The cost of Crohn’s & Colitis is something I think about daily as an IBD patient myself and working with other IBD patients in my private practice. This year especially I’ve been trying to think up solutions for my patients with the growing cost of medications in the US. Especially after learning a while back that my rectal mesalamine enemas were going to cost me $1200 per month! And as I’ve learned, I’m not alone.
In fact a study published in the Journal of the American Medical Association found that 23% percent of prescriptions filled through insurance ended up costing more for customers than if they had paid out-of-pocket!
It’s hard to believe that almost 1 in 4 people are overpaying for their medications despite the already exponentially high cost of insurance. It’s becoming increasingly important that as patients we act as our own advocates when it comes to our health. The best place to start advocating for yourself is with your Gastroenterologist. You can ask them for what they suggest doing to lower the cost of medications. In the US, many people find it difficult to afford the rising cost of health care and medications so don’t be afraid to ask for different ways to lower your cost.
Examples of questions you can ask:
What are all the options for medications I have?
What is the generic name of this drug?
Are there financial assistance programs available for this medication?
Although your Gastroenterologist is likely the best and easiest place to get answers on how to lower your prescription cost, you might not find everything you need. If this is the case, or if you just want to know what else is available to ensure you are getting the best prices, below are the three strategies I’ve used personally to lower the cost of medications for myself and those I see in my private practice.
Top 3 strategies for reducing the cost of IBD medications:
Look online for Coupons & Financial Assistance Programs
Did you know up until 2020 your pharmacist couldn’t legally tell you when you are overpaying for a prescription? Something called the “gag order” prevented your pharmacist from openly discussing other less expensive options. While the laws have changed you’ll still likely get more savings if you choose to be your own advocate.
Many medication brands can also offer assistance programs. It’s always a good idea to check for yourself. You can call the manufacturer of your particular medication to see what financial programs or discounts they offer. If the manufacturer of the drug doesn’t have any viable programs, you can search online for coupons online such as:
Negotiate with Insurance
Did you know this is possible? Personally, I didn’t either until I made the call to my insurance. Let your insurance know that you would like to find a way for it to be covered so that you don’t need to cancel your coverage all together. You may need to explain what IBD is, and that the medication is medically necessary.
You can do this even after your coverage has started. Although they will tell you that they can’t make changes unless it’s for severe circumstances. Keep in mind though, your insurance doesn’t want to you leave. They are more likely to make exceptions for coverage as long as you can petition that getting coverage for your medication is crucial.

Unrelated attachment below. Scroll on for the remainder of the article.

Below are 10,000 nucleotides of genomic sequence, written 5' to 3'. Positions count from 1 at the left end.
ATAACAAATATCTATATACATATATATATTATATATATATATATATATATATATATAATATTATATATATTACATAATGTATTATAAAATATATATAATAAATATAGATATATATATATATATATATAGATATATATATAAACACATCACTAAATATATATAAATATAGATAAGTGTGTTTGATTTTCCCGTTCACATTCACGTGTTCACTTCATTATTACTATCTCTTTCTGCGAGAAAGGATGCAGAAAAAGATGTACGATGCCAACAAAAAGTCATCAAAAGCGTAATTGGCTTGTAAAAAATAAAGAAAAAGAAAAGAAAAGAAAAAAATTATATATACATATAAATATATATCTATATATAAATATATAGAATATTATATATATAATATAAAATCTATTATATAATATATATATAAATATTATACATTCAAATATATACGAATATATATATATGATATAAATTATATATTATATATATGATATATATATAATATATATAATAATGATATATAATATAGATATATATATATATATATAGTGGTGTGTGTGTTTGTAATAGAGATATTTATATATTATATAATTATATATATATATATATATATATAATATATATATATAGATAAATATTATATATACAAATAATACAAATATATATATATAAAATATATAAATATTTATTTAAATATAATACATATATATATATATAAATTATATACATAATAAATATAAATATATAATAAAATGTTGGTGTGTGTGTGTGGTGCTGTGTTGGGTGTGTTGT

Remember the number one rule with any negotiation is- be willing to walk away. Even if you plan to keep your insurance for other reasons, stand firm in how important coverage for your medication is. Everytime we advocate for better care for ourselves, we also advocate for those that come after us (other IBD patients).
Integrate Evidence-backed Nutrition Approaches
IBD Patients are Often Left Without Referrals to Dietitians
Are you getting your dietary advice from google or forums? I get it. I’ve been there. As a dietetic student, I knew about the importance of medical nutrition therapy for IBD so I asked my Gastroenterologist for a referral to a Dietitian. I was surprisingly told that diet didn’t matter. That led me to google, forums and advice from random people on the internet offering anecdotal advice.
However, this was over 10 years ago and a lot has changed since then. Now we know a bit more about the how dietary choices impact our gut microbiome and inflammation, as well as tendency towards or away from flares. If you are at all curious about connecting the dots of why dietary choices matter, common mistakes IBD patients make when it comes to nutrition and what’s possible when integrating nutrition- check out my e-books below.
A Solid Nutrition Plan
A solid nutrition approach (not just the foods you eat) can help you reduce your medication cost too! More and more research in the past few years has been showing the incredible value of addition nutrition support to a treatment approach in helping to get you to remission sooner and stay there longer. A solid nutrition approach might include monitoring nutrient deficiencies, supporting safe expansion of the diet, and bringing in other layers of support like prebiotics, probiotics, or other supplements with proven positive impact on IBD.
Often times bringing in evidence supported supplemental approaches to support your IBD remission can be less costly and work well alongside most medications. In my group program and course, I go through all of the basics of IBD nutrition and what you need to know to make better, informed and empowered decisions for yourself. If you are curious about what work together could look like, book a call with me here. I want you to get the care you deserve either with me or someone else.